In 2019, NI (formerly National Instruments) engaged Gensler to help them develop a workplace strategy for their headquarters in Austin. Then the pandemic hit, and the idea of work and the workplace was turned on its head. As it happened, NI was also in the midst of a rebrand, so it was good timing to rethink the identity of their office space. Over the next two years, NI began working with Gensler to develop a workplace pilot program that could adapt to new ways of working. As a test and measurement company, it made sense for NI to “tinker” with the pilot space, receiving feedback from users and adjusting as needed. More than 600 people (about a third of NI’s staff) participated in the pilot, providing valuable, real-time feedback that would help inform a larger campus-wide renovation.
Here, Kelly Moore, regional practice area co-leader for Strategy, Gensler Dallas, sat down with Scott Strzinek, senior director of global facilities for NI, to talk about Gensler’s ongoing strategy work and partnership with NI to develop the workplace pilot program — and what it means for the future.
Kelly Moore: How did this project with NI and Gensler begin? What prompted NI to seek out a change in the workplace even before the pandemic?
Scott Strzinek: When I interviewed at NI seven and a half years ago, I delivered a presentation on “workplace transformation.” I feel like that topic is what got me hired. Then, in 2019, NI brought on a new CEO, and he was very keen on upgrading the workspace, so he effectively approved the engagement with Gensler.
After COVID hit, we pivoted to a workplace strategy conversation, and your team led us through this journey of discovering who we are, how we work, and how we wanted to work in the future. It revealed a distance between how we work today and how we expect to work in the future. There was clearly a demand for change. We needed a space that could enable that change.
KM: Because of the pandemic, when we started that work with you and your team, I don’t think we knew what the journey was going to be.
SS: Yeah, and we threw in another change during the pandemic, which was a rebranding. We went from National Instruments to NI, and our brand, values, and identity changed. That really gave us permission to go big, to be bold. We ended up with a couple of guiding principles that enabled us to be anchored to who we are, but then really redefine what the look and feel of our offices would be. That was a great opportunity.
KM: As we were discussing ideas stemming from the strategy sessions in 2020, what was your initial reaction to the idea of pilot programs?
SS: It resonated with me immediately because we are in the test and measurement industry within the tech space. The idea of piloting something — trying something, seeing if it works, and iterating on it — that’s part of our DNA. That’s how we develop products, and how we continue to evolve.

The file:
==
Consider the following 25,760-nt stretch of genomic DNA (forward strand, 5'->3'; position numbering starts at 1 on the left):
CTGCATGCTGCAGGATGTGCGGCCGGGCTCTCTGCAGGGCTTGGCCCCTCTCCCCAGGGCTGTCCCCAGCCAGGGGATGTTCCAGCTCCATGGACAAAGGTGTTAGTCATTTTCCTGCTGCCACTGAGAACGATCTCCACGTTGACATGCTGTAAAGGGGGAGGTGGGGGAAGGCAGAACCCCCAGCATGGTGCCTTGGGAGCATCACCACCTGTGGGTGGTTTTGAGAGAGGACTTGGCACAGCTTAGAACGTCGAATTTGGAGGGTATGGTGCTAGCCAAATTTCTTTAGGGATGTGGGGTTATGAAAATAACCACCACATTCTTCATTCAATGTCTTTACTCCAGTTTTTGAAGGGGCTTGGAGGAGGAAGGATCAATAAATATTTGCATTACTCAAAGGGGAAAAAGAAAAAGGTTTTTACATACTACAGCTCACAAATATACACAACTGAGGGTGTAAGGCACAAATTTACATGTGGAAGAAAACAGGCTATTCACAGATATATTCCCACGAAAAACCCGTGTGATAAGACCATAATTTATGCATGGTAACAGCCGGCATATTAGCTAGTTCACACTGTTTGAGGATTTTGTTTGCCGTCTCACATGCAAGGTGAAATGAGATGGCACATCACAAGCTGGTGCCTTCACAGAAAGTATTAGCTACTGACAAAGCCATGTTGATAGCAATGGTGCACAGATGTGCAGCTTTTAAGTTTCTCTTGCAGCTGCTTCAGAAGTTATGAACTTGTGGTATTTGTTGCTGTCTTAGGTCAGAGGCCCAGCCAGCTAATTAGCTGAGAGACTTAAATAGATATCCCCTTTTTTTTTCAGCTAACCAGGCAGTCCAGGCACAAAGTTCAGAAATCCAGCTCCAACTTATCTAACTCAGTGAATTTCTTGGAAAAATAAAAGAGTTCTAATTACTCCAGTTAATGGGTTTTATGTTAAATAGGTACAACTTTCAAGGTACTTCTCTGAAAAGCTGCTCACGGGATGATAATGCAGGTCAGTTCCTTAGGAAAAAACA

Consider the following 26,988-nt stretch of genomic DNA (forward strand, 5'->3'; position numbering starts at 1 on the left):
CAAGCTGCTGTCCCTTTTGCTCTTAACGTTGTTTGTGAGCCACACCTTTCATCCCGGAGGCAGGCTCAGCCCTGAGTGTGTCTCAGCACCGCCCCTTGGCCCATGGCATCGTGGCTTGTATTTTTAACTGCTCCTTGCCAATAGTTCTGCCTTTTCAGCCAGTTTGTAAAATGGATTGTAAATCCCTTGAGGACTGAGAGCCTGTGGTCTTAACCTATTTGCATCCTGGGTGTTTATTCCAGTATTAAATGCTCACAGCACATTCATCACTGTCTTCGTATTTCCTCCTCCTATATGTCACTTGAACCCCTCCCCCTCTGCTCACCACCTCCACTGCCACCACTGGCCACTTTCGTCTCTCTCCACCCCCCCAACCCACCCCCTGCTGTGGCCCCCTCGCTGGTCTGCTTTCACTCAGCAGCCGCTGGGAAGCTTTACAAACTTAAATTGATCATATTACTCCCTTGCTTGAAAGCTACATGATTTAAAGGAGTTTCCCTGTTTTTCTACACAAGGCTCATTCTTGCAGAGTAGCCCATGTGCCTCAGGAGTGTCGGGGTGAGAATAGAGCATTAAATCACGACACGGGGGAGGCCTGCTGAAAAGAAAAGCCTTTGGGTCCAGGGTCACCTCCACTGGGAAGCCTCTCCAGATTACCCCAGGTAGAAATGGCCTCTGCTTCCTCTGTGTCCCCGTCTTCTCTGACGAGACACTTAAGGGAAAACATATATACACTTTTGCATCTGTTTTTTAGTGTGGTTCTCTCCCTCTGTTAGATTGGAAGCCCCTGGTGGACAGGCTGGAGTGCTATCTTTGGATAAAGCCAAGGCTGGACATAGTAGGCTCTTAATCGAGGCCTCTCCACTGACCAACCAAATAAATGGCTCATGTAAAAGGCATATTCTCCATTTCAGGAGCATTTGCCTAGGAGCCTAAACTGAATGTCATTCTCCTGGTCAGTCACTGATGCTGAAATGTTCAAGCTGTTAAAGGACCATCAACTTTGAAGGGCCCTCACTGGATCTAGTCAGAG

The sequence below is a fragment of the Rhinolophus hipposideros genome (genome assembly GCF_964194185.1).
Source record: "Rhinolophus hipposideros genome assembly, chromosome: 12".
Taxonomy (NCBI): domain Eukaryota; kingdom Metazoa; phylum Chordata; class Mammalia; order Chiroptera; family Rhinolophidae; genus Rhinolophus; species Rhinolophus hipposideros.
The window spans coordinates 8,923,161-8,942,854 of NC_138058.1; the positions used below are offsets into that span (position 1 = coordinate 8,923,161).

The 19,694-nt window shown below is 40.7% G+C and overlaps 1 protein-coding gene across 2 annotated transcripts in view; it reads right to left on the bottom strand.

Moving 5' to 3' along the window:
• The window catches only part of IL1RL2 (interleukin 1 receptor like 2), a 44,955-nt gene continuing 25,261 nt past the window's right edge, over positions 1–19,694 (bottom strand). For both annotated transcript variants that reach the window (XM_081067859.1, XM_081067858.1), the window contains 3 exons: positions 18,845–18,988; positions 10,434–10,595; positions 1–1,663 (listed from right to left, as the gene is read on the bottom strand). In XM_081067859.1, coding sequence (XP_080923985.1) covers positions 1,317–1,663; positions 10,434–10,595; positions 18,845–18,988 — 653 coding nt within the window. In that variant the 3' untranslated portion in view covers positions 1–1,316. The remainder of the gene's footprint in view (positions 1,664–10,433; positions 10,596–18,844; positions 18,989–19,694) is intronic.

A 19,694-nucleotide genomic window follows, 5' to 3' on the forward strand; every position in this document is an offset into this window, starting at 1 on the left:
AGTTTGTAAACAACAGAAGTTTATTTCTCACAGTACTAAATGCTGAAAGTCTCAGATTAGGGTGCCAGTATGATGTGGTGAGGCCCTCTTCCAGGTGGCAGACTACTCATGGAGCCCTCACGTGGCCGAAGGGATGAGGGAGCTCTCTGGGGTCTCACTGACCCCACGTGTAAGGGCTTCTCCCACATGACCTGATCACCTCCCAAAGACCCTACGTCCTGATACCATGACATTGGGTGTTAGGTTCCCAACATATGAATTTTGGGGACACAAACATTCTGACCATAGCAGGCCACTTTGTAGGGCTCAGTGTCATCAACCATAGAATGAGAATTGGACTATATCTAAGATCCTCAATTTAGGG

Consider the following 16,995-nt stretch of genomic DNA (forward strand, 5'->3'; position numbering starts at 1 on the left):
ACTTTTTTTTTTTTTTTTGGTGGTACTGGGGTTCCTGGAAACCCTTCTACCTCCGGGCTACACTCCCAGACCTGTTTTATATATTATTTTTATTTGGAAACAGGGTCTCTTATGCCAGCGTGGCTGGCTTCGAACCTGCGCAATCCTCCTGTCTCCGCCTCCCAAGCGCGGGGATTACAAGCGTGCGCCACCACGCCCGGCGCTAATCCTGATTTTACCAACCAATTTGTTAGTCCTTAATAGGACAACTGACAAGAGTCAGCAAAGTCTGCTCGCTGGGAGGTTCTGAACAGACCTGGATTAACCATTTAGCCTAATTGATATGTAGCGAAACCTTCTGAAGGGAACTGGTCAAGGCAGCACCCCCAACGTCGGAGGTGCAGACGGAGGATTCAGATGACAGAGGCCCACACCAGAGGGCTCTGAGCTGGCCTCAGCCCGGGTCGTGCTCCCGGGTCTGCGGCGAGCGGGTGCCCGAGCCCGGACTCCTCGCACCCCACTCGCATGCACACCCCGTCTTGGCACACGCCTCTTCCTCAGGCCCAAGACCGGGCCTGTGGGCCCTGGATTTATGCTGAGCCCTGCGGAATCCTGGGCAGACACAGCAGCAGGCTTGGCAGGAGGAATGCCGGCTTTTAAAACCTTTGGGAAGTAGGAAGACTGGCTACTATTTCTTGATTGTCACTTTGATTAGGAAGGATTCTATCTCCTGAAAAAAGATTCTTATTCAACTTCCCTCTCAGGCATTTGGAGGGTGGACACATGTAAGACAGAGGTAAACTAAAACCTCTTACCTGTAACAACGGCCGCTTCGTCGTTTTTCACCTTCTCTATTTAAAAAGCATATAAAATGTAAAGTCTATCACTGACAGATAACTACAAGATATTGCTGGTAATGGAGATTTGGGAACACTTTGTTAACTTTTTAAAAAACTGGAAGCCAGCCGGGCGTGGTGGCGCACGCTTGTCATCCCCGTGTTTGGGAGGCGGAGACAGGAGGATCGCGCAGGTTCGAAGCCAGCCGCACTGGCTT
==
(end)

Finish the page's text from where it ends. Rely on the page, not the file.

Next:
From the perspective of developing space, piloting is pretty unique. What I love about the pilot concept is that the whole purpose of it is to learn and to give feedback. With a pilot, every piece of feedback means the next big investment is going to be better and better. It really reduces the risk of big campus renovations. The work we did together was a relatively small investment to ensure that we got the big investment right.
KM: When we put the pilot strategy together, we were very purposeful about how we messaged the intent, goals, and the purpose because we needed the pilot users to come on that journey with us. Did the users embrace that communication?
SS: They totally did. And I attribute that to how frequently and how effectively we let them know that this was a pilot and that the purpose was to gather feedback. We didn’t want them to just do a drive by of the space, but we wanted them to actually be a resident in it, to work in it, and to really feel it, and then give us feedback along the way.
From the moment the elevator doors open, we had a sandwich board that said, “Welcome to our pilot space.” We described what the purpose of it was. Then we had feedback elements all over the place. We were trying to really be authentic to who we were as a company by using the same language that we use when we’re developing products.
KM: Did it take long for people to give their feedback, or did they start to do it right away?
SS: It was pretty immediate — mostly because we made it so easy to give feedback. We made these little blue note cards that we put on desks, pedestals, and furniture — we put them in every single room — and they had a QR code that linked to a survey that was about that specific element to give us feedback on everything from the lighting to the acoustics, airflow, privacy, and natural light. We had 75 different surveys about different elements throughout the space.